Over half of home-schooled children in the UK have only shared access to computers
51% of students need to share their devices with others, according to a new study of data collected during the lockdown for Understanding Society, the UK Household Longitudinal Study
The analysis of the data, led by Dr Birgitta Rabe at the Institute for Social and Economic Research at the University of Essex, found that the nation’s home schooling students have varying levels of support at home in terms of parent support and access to resources, and different levels of input from schools, as concerns grow over increasing levels of inequality for a generation.
- Only 4% of students have no access to a computer, laptop or tablet. However, 51% of students need to share their devices with others.
- Almost 72% of post-16 students have their own computer, while this is less common among secondary (54%) and primary school students (33%).
- A higher proportion of students (59%) living in single parent households have their own computer compared to students living with more than one adult in a household (44%)
- More than half of students (54%) use additional, freely available, learning resources, while only 9% of students use paid-for resources, such as apps, website subscriptions, tutors and exercise books.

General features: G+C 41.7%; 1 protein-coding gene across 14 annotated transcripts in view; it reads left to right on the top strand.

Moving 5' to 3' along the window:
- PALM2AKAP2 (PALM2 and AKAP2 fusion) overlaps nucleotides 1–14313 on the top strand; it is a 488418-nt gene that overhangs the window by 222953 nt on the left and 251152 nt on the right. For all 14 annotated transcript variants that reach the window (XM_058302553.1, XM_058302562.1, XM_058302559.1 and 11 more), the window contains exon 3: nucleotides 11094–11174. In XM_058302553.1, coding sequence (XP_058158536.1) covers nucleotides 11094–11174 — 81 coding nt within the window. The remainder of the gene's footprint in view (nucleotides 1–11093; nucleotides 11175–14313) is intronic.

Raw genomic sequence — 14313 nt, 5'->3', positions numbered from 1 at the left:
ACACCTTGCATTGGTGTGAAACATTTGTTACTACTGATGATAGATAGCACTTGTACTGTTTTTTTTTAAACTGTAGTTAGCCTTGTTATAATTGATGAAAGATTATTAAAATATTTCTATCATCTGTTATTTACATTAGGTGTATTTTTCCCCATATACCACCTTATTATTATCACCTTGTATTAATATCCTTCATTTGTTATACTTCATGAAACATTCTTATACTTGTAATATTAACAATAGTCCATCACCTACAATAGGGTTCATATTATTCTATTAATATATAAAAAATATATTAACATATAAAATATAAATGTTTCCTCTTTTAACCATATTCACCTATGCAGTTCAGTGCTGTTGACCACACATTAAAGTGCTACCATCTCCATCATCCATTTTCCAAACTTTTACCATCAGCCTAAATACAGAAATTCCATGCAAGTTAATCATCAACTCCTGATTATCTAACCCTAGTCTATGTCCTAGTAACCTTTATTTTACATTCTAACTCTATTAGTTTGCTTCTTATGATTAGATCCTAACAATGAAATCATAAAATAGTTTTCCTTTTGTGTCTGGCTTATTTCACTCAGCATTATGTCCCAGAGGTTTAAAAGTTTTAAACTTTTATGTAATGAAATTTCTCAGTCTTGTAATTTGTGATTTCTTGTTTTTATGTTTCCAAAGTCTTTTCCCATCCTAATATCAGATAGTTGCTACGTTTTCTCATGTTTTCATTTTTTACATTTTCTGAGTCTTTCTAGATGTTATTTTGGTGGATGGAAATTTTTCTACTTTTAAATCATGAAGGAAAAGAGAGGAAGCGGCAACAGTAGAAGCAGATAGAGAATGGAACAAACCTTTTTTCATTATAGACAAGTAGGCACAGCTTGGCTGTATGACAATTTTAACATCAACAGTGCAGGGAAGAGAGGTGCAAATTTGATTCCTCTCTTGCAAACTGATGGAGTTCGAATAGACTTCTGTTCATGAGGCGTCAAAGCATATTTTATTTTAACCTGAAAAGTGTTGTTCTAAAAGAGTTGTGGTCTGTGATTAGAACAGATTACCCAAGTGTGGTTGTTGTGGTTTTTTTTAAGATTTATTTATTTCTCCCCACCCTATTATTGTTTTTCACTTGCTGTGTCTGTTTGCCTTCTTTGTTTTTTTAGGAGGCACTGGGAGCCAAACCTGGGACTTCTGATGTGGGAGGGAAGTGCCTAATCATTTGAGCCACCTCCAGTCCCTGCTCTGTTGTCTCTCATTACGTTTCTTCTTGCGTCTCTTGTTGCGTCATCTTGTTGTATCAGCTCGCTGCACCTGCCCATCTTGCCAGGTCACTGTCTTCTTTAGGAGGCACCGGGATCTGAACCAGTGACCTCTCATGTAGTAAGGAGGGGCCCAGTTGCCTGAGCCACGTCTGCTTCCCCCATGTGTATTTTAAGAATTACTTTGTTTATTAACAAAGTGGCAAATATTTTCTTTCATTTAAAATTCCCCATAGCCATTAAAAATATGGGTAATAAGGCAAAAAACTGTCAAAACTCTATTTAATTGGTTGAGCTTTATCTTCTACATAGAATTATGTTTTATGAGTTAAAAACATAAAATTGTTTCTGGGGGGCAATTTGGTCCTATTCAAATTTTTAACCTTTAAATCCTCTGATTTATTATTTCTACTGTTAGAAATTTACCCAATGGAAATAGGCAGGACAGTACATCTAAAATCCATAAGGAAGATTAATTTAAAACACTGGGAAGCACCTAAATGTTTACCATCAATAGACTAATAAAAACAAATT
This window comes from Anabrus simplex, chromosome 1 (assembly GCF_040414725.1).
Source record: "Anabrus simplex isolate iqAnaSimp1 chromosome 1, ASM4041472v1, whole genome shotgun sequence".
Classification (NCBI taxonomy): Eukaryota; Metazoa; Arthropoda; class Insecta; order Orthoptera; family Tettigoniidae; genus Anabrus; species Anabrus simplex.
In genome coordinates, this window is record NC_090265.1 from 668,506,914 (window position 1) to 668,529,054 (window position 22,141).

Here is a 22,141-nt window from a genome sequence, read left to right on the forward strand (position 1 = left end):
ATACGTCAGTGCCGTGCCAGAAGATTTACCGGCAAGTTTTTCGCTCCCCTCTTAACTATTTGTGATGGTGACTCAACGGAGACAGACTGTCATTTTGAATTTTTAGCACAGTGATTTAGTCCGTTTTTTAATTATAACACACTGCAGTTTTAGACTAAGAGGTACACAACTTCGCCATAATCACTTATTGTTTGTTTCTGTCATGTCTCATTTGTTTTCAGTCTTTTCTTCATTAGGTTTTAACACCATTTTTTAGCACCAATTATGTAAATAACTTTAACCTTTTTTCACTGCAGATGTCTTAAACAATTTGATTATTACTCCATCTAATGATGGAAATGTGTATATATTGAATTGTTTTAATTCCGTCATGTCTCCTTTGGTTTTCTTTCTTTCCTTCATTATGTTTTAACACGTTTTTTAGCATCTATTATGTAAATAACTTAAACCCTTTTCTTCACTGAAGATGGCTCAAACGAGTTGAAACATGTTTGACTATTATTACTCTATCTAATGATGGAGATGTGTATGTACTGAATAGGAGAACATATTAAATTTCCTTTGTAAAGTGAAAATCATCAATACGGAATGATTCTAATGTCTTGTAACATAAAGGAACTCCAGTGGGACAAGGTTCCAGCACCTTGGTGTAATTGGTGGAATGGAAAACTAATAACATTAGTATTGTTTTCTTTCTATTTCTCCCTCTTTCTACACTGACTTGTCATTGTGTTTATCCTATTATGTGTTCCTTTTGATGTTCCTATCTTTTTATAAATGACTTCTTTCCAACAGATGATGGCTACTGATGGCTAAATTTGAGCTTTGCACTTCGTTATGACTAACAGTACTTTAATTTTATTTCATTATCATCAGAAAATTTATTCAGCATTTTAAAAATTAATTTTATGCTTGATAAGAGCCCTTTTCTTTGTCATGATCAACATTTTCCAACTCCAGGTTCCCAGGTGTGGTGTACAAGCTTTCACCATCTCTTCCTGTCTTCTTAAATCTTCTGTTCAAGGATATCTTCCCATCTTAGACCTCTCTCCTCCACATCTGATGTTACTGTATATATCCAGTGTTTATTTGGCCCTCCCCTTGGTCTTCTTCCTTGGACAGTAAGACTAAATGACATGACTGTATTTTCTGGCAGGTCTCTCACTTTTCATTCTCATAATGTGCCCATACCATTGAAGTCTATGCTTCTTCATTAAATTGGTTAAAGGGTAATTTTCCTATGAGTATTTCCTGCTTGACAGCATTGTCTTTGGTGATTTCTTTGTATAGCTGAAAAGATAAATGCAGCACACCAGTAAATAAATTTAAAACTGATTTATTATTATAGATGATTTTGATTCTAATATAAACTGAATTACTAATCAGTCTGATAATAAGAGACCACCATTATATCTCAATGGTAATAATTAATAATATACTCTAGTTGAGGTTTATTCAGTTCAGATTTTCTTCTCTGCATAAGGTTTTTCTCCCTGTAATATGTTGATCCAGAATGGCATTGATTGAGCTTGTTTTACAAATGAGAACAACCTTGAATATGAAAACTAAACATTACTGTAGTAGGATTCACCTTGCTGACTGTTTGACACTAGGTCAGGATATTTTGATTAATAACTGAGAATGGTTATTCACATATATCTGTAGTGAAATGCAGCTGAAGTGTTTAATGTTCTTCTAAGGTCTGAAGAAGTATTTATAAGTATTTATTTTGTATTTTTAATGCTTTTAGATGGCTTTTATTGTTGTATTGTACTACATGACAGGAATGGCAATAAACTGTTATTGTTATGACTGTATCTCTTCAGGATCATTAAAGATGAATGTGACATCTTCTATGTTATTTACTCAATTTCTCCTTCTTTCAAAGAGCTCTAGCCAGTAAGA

- Students whose parents are not in employment are least likely to have access to any additional resources (51% compared to 63% on average).
- Students whose parents are currently on furlough are least likely to have access to paid-for resources (4% compared to 9% on average).
- 79% of students require a computer (or tablet or laptop) for at least half of the work provided by schools, while only 6% do not need a computer for any schoolwork.
- 63% of primary school students need a computer for at least half of their school work, compared to 94% of secondary and 95% of post-16 students.
- Of those students receiving homework and submitting it back to school, 65% report that at least half of the homework was checked by teachers. This proportion is higher among post-16 students (82%).
- Most students receive offline work from their school that does not involve real- time interactions with teachers, such as worksheets, assignments or video clips to watch. The number of such offline work pieces is highest in secondary school and lowest in post-16 education.
- A considerably lower proportion of children are offered online live lessons provided by teachers. 32% of students have one or more of these online live lessons a day.
- Students whose parents have a degree are more likely to have a long daily study time of 4 hours and more (23% compared to 18% among students whose parents have a GCSE level qualification or lower and 13% among students whose parents have A-levels).
Read the full briefing note here